• Adobo. A national culinary icon, famed for its savoury, slightly tangy-sweet, taste. It typically consists of meat, often pork or chicken, marinated and braised in vinegar, soy sauce, garlic, bay leaf and peppercorns.
  • Silog. A traditional Filipino breakfast, that’s wildly filling and satisfying, to keep you going throughout the day. It features garlic fried rice and a sunny-side-up egg, served with a choice of meat or seafood.
  • Kare-kare. A tasty stew with a savoury peanut sauce and tender meat, often oxtail or tripe. Typically served with shrimp paste (bagoong) on the side.
  • Lechon. A traditional dish featuring a whole pig, slow-roasted to perfection, resulting in crispy, golden skin and tender, flavourful meat. It’s often served as the centrepiece of festive occasions.
  • Crispy pata. Deep-fried pork knuckles or hocks that are crispy on the outside and tender on the inside. Usually served with a soy-vinegar dipping sauce.
  • Chicken insal. One cannot go to Bacolod without trying chicken insal! These marinated and grilled juicy chicken pieces are both smokey and tangy.
  • Halo-halo. The famous Filipino dessert featuring a mix of crushed ice, sweetened fruits, jellies, beans, and various toppings, topped with evaporated milk and, sometimes, ice cream.
  • Leche Flan. A rich and creamy caramel custard dessert made from a mix of eggs, condensed milk and caramelised sugar. So smooth and decadent.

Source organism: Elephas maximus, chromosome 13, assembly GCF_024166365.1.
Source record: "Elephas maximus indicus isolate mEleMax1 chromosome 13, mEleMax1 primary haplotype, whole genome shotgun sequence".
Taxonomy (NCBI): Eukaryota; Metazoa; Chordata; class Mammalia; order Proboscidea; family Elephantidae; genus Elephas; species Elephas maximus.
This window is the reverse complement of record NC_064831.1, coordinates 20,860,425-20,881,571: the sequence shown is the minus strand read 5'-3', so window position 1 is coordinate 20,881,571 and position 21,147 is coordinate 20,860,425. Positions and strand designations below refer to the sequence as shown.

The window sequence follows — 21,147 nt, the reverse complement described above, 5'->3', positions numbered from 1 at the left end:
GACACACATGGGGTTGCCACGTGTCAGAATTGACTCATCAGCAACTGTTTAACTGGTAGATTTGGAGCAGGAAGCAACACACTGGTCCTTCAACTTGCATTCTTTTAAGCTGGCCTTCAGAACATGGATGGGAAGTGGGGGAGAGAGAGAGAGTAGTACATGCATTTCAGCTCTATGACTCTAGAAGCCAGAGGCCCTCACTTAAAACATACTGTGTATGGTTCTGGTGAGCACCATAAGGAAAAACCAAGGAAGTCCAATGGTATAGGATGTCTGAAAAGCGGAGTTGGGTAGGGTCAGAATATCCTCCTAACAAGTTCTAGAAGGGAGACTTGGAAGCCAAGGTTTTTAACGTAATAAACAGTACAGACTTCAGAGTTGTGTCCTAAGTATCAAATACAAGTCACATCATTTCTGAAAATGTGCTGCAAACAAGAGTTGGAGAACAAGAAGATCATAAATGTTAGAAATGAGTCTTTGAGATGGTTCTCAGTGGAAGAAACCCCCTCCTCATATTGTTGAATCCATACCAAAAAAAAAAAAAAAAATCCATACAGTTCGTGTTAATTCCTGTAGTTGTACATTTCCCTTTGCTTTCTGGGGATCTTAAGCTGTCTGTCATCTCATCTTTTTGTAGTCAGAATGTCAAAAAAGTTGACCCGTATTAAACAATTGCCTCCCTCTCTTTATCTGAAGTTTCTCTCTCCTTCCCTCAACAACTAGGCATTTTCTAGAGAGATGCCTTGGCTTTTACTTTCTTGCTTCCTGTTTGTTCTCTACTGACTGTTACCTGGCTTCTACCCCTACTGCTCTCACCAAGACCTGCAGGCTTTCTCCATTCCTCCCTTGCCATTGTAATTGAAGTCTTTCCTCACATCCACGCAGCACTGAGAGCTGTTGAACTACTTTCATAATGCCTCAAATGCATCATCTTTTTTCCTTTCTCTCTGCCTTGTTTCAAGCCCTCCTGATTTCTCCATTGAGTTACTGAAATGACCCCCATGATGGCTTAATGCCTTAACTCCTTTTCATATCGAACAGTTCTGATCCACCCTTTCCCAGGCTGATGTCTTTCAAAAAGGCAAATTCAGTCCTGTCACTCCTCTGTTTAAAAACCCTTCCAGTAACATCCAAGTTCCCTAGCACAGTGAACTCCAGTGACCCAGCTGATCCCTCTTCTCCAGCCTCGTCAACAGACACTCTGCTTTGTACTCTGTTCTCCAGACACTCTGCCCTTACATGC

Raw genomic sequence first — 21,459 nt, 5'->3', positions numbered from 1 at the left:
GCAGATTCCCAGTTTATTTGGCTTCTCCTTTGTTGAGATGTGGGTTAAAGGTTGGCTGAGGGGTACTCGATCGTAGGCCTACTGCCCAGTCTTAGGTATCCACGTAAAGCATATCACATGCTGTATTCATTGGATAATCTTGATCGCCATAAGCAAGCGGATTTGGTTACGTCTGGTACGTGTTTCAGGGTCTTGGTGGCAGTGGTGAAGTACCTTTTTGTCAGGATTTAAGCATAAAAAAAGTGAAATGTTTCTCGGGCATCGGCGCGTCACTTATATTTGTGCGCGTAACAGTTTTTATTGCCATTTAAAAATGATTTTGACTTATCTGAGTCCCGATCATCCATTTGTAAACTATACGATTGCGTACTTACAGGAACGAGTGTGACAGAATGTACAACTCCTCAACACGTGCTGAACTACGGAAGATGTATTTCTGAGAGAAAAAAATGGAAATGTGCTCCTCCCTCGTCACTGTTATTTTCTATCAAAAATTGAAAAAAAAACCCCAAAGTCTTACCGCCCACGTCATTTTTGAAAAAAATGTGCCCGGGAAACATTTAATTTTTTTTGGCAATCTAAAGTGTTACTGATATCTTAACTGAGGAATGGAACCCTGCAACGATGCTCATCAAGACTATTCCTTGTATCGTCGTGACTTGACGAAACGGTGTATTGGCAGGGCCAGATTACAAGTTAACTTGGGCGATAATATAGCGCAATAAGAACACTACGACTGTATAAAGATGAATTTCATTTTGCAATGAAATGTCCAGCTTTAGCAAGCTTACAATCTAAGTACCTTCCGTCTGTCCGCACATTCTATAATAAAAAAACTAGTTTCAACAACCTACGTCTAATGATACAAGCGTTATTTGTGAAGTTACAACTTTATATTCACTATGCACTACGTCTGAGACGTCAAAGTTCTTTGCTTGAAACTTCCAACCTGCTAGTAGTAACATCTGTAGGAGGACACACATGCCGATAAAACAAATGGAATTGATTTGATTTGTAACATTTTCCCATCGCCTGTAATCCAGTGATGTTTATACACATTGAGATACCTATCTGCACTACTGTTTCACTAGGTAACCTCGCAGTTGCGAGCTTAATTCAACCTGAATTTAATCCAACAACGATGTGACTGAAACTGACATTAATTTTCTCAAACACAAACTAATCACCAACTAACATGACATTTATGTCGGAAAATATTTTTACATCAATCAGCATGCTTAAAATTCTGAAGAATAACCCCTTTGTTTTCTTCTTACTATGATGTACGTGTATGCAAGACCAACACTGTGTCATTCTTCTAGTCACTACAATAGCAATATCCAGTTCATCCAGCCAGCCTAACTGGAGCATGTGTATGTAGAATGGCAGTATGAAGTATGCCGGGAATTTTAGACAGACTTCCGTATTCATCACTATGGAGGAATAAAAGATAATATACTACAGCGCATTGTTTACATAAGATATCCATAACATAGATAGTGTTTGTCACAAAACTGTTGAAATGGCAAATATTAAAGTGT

• Mango float. A no-bake dessert made with layers of graham crackers, sweetened whipped cream and fresh ripe mangoes. It’s chilled to perfection for a refreshingly indulgent sweet treat.

Wrap Up

Food serves as an incredible gateway to discovering a new culture, offering insights into its geography, history and the people behind it.

Although time was limited, and with many dishes to still try, we’ll be seeking Filipino restaurants back home to indulge in some newfound favourites — kare-kare, I’ve got my eyes on you.

Food aside, while we only visited three islands among the vast expanse of over 7,000, we were charmed by the Philippines – particularly the carefree nature of its people and their hospitality, the crystal clear island waters, and vibrant culture that envelopes you from the get-go.

Thanks for reading about our foodie adventures in the Phillipines🇵🇭. Interested in learning about another cuisine through the eyes of a traveller? Check out my blog on our trip to Japan.